After my dad died in 1995 , I phoned Dot about once a week, usually on Sundays. (We hadn’t lived in the same country for decades.) We chatted most often about politics, books, movies, TV shows.

She was always well informed, and had strong opinions. A lifelong liberal Democrat, she’d loved FDR and thought Eisenhower, Reagan and Bush Jr. were idiots. She was happy to have lived long enough to see Obama elected president.

Some of our last conversations were about Donald Trump running for president. She was revolted that he had a shot.

My sister Janice and I have talked about being relieved Dot did not live to experience the daily disgust of the biggest idiot yet in the White House.

Dot and I would also commiserate on the state of American culture as reflected in the popularity of what she called “nonsense” – some of the books that topped bestseller lists and movies and Broadway shows that were smashes at the box office.

In her later years, I became her maven on what to read and what to watch. I turned her on to such TV series as Homeland and, as her eyesight diminished, sent her the audio book every time a new novel came out by Nelson DeMille or Daniel Silva.

Our conversations generally wrapped up with her asking about my family: wife Linda, daughters Jodie and Lacey – Dot talked to daughter Kate all the time – and, later, granddaughters Annie and Zoey.

These were the things we talked about. That was our relationship. Every time she asked about my health or other matters I kept private, I changed the subject.

She’d tell me more than I wanted to hear about her latest malady – there were many. I’d tell her about my work but not about my more personal writing. I thought I’d save that news until a book was published. The timing never worked out.

I finished my memoir, The Expat Files: My Life in Journalism, about a year and a half after she died. As the title suggests, the book is mainly about my forty-plus years as a reporter, editor and teacher. Dot and my dad play minor roles in the narrative, not always flattering.

Since she’s been gone, since the book was published, I’ve thought more about the traits we shared: basically antisocial, incapable of small talk, intolerant of ignorance, more than satisfied to make a meal of the meaty bones on a prime rib of beef.

I now wish I had not waited so long to see her for the last time, to say goodbye. And wish I’d given her a less perfunctory sendoff in the final chapter of my book:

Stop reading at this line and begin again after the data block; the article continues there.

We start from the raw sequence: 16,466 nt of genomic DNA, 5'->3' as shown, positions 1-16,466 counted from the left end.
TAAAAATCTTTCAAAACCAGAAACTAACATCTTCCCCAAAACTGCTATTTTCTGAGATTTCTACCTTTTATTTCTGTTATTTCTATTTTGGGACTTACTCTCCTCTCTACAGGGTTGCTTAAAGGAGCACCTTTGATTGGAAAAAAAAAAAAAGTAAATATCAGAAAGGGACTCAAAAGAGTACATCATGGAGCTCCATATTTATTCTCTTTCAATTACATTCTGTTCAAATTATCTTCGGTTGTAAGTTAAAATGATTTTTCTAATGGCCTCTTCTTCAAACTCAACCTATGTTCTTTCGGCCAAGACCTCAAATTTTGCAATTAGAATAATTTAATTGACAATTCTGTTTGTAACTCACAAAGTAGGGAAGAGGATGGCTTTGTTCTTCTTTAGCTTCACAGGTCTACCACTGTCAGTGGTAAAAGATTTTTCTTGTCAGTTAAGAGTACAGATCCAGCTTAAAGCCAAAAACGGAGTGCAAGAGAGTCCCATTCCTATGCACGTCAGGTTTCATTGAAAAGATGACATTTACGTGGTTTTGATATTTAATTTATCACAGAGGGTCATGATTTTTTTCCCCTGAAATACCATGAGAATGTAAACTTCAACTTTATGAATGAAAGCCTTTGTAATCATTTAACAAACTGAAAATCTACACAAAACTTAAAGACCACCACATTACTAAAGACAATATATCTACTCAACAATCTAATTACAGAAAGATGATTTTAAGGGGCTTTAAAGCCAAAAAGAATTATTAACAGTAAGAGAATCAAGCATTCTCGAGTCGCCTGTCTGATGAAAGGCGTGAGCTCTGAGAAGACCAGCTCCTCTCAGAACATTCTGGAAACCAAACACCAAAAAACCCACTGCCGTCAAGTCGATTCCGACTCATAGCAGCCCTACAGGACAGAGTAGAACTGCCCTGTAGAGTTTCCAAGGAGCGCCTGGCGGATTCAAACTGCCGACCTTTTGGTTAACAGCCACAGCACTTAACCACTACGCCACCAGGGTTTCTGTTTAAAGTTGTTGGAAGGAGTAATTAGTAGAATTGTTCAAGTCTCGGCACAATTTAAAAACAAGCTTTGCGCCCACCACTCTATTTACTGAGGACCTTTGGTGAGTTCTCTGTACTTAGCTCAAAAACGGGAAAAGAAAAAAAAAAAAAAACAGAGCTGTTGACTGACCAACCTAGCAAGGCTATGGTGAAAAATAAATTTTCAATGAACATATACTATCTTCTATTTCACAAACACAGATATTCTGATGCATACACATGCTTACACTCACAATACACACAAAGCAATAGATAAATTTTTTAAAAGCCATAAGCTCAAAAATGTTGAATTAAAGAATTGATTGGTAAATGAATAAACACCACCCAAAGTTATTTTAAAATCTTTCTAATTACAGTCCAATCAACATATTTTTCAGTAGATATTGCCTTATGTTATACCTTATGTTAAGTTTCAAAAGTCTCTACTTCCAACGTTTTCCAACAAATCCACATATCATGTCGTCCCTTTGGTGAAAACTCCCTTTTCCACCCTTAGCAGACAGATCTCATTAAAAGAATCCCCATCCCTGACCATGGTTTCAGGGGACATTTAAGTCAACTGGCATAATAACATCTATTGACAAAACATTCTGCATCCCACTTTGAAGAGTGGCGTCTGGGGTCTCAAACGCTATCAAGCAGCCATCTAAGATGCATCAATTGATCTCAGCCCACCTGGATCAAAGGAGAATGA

My mother, Dot, died at the age of ninety-four. Amazing she lived that long, with all the ailments and all the surgeries. She added to the inventory after moving north from Florida. A broken hip, followed by a broken fibula, finally persuaded her to use a walker. She was nearly blind by the spring of 2014, when she moved into my sister Janice’s house in Tarrytown.

Two years later, Dot got pneumonia and faded fast. I talked with her on the phone. She was barely coherent. But she had been that way before, through other serious illnesses. How can you discern when someone is really at death’s door?

Kate flew to New York to be with her grandma. I talked with her and Janice on the phone. Jodie wanted to go but was waiting for me. Finally, I said, “let’s go tomorrow.”

On May 10, 2016, Jodie and I drove to Tarrytown. We arrived in late afternoon, in time for the final hours. Dot couldn’t speak. Her eyes were closed. Her breathing labored. She looked tiny in the bed. I took her hand. She seemed to respond.

“Ken’s here,” Jan said.

“She’s been waiting for you,” Kate said.

A couple of hours later, I was on the patio having a smoke with Jan when Kate and Jodie came out to say she was gone.

Linda, Lacey, Hugh, Annie and Zoey made it to the funeral, as did other close family. Rabbi Brian flew in from Portland, Oregon, to preside at the service. I eulogized Dot’s toughness. Her casket was flown to Florida and lifted into her assigned place in the wall, beside dad.

The Expat Files is available from Amazon.com and Amazon Canada.